It seems like only yesterday that 5,800 active-duty service members were racing to the Southwest border to stop a migrant caravan from entering the United States, but it was actually about three weeks ago, right before the midterm elections.
Now, their mission presumably on the verge of being accomplished, the troops are finally coming home — and just in time for Christmas.
That's according to Army Lt. Gen. Jeffrey Buchanan, the commander of U.S. Army North, who is helming the operation from San Antonio, Texas. "Our end date right now is 15 December, and I've got no indications from anybody that we'll go beyond that," Buchanan told Politico on Nov. 19.
San Antonio is a fitting locale for mission headquarters. In 1836, the city saw Mexican forces under the command of President General Antonio Lopez de Santa Anna lay waste to a ragtag outfit of Texians in the infamous Battle of the Alamo.
Fortunately, this time it didn't come to that. Instead, the invading force — approximately 7,000 refugees advancing by foot from the depths of Central America — opted for one of the oldest plays in the book: the switcharoo.
No sooner had the bulk of Buchanan's army arrived in Texas to bolster the Border Patrol agents and National Guard units holding the line along the Rio Grande Valley than the caravan changed course, swerving toward the California border.
Thousands of asylum-seekers have already started to arrive in Tijuana, prompting hundreds of locals to spill into the streets with chants of "Mexico first!" One 62-year-old protester told National Public Radio, "We want the caravan to go; they are invading us."
Tijuana borders San Diego, where many of the refugees hope to go. However, of the 5,800 active duty soldiers and Marines currently deployed to the border, only 1,300 are in California. And based on Buchanan's comments, it seems they, too, may be preparing to decamp soon.
According to Politico, the general explained that "the troop deployment should start falling rapidly as engineer and logistics troops ... wind down their mission of building base camps and fortifying ports of entry for the Border Patrol."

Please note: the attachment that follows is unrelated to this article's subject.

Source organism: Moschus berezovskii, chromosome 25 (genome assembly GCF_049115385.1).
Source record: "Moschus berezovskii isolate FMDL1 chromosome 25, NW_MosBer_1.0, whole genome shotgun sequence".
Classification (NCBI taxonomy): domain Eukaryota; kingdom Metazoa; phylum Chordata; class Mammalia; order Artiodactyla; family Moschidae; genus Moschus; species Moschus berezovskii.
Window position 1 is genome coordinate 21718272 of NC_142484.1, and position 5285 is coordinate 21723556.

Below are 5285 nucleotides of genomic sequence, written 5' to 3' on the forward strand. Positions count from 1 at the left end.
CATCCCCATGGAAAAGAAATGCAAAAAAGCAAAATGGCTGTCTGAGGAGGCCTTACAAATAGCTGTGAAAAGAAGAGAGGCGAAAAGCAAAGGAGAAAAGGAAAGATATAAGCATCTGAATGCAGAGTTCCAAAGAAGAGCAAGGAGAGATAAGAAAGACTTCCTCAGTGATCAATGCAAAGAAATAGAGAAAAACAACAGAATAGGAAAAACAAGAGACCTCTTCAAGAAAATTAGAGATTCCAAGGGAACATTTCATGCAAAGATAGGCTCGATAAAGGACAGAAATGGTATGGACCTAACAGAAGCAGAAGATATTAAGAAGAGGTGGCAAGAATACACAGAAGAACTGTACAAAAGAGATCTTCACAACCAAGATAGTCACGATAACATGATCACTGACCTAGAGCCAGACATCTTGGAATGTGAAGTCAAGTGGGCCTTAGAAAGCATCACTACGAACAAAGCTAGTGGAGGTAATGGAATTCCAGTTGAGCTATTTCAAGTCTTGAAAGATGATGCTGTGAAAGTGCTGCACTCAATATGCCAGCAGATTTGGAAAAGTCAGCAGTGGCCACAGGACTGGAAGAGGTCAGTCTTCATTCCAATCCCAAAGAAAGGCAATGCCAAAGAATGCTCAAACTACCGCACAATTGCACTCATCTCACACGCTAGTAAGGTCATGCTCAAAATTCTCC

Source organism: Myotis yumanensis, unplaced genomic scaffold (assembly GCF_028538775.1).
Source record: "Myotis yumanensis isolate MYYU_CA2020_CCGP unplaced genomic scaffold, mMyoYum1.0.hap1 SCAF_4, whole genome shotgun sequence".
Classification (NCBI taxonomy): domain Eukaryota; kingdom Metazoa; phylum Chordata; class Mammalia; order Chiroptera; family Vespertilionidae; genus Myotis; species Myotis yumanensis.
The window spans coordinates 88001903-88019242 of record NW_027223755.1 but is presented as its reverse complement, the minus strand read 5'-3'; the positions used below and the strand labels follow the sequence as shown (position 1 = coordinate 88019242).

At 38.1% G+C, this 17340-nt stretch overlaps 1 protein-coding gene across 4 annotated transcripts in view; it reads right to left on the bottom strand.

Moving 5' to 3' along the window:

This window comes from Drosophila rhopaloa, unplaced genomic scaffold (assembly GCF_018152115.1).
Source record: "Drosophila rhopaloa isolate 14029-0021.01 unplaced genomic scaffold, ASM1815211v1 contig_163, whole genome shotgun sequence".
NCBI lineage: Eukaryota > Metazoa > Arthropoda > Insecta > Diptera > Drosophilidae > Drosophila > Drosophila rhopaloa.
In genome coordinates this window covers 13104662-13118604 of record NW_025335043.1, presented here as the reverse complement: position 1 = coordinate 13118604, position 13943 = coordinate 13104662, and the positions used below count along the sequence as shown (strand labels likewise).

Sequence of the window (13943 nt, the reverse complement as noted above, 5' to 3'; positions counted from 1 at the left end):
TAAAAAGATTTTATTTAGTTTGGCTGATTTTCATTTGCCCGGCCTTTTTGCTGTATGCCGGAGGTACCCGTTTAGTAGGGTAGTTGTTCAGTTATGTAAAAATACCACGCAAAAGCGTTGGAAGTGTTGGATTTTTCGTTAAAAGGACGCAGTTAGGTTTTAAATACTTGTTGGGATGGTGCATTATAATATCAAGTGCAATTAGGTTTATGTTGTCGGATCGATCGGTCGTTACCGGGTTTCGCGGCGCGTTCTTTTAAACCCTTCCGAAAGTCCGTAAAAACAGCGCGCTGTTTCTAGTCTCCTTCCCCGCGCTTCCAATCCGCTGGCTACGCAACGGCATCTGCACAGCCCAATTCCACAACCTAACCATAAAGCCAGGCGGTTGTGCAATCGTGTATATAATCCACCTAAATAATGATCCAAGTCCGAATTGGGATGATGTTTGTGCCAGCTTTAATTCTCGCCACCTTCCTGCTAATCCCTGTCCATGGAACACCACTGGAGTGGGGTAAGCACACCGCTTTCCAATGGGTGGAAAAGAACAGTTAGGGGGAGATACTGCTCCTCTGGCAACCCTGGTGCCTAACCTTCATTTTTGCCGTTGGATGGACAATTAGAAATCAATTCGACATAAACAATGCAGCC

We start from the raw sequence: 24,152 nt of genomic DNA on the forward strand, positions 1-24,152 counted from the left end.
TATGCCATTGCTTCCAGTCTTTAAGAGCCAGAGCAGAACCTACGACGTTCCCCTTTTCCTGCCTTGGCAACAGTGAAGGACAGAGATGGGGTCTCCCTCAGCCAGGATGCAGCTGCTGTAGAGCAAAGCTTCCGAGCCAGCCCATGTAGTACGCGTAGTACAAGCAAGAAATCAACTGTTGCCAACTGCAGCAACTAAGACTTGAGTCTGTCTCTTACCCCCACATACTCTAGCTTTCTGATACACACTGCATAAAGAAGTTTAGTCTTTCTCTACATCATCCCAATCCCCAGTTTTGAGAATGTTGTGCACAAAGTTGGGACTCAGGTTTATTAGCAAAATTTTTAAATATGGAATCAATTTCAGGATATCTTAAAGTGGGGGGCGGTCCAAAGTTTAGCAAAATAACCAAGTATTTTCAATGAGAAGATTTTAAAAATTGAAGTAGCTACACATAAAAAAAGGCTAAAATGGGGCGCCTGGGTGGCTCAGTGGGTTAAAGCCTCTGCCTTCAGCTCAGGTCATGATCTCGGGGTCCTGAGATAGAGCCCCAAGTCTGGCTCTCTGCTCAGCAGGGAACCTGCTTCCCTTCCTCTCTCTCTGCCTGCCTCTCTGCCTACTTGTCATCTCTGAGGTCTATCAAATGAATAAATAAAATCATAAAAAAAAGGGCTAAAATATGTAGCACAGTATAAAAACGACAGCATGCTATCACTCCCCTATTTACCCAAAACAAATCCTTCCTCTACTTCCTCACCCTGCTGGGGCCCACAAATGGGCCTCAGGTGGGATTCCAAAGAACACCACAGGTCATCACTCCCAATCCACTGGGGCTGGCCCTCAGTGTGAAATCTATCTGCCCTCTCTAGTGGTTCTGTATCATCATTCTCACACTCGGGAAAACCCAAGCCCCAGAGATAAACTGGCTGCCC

Buchanan also clarified why the Pentagon had declined a request from the Department of Homeland Security to back up its personnel if shit went down at the border.
"That is a law enforcement task, and the secretary of defense does not have the authority to approve that inside the homeland," he said.
U.S. Army North and the Office of the Secretary of Defense did not immediately respond to a request for comment.
In a not-so-veiled threat to the Taliban, President Donald Trump argued on Monday the United States has the capacity to bring a swift end to the 17-year-old war in Afghanistan, but he is seeking a different solution to avoid killing "10 million people."
"I have plans on Afghanistan that if I wanted to win that war, Afghanistan would be wiped off the face of the Earth," Trump said on Monday at the White House. "It would be gone. It would be over in – literally in 10 days. And I don't want to do that. I don't want to go that route."
The seizure of a British oil tanker in the Strait of Hormuz by Iran's Islamic Revolutionary Guard Corps is the latest example of how tensions between the U.S. and Iran have spilled into one of the world's most strategic and vital waterways for oil. Since May, Iran has been accused of harassing and attacking oil tankers in the strait.
As the British government continues to investigate Friday's seizure, experts worry that it raises the potential of a military clash. However, they also say it offers a lens into Iran's strategy toward the U.S.
Here is a look at what's been happening and why the Strait of Hormuz matters.
WASHINGTON (Reuters) - President Donald Trump, speaking at a White House meeting with visiting Pakistani Prime Minister Imran Khan, said on Monday the United States is working with Islamabad to find a way out of the war in Afghanistan.
Trump held out the possibility of restoring U.S. aid to Pakistan, depending upon what is worked out, and offered assistance to Islamabad in trying to ease strained ties with India.
The Navy has identified the missing sailor from the aircraft carrier USS Abraham Lincoln as Aviation Electronics Technician 2nd Class Slayton Saldana, who was assigned to Helicopter Sea Combat Squadron 5, with Carrier Air Wing 7.
NEW YORK (Reuters) - The U.S. Air Force has suspended paying incentive fees at all 21 military housing bases operated by landlord Balfour Beatty Communities following a Reuters-CBS News report that the company falsified maintenance records at an Oklahoma base to help it qualify for millions of dollars in bonuses.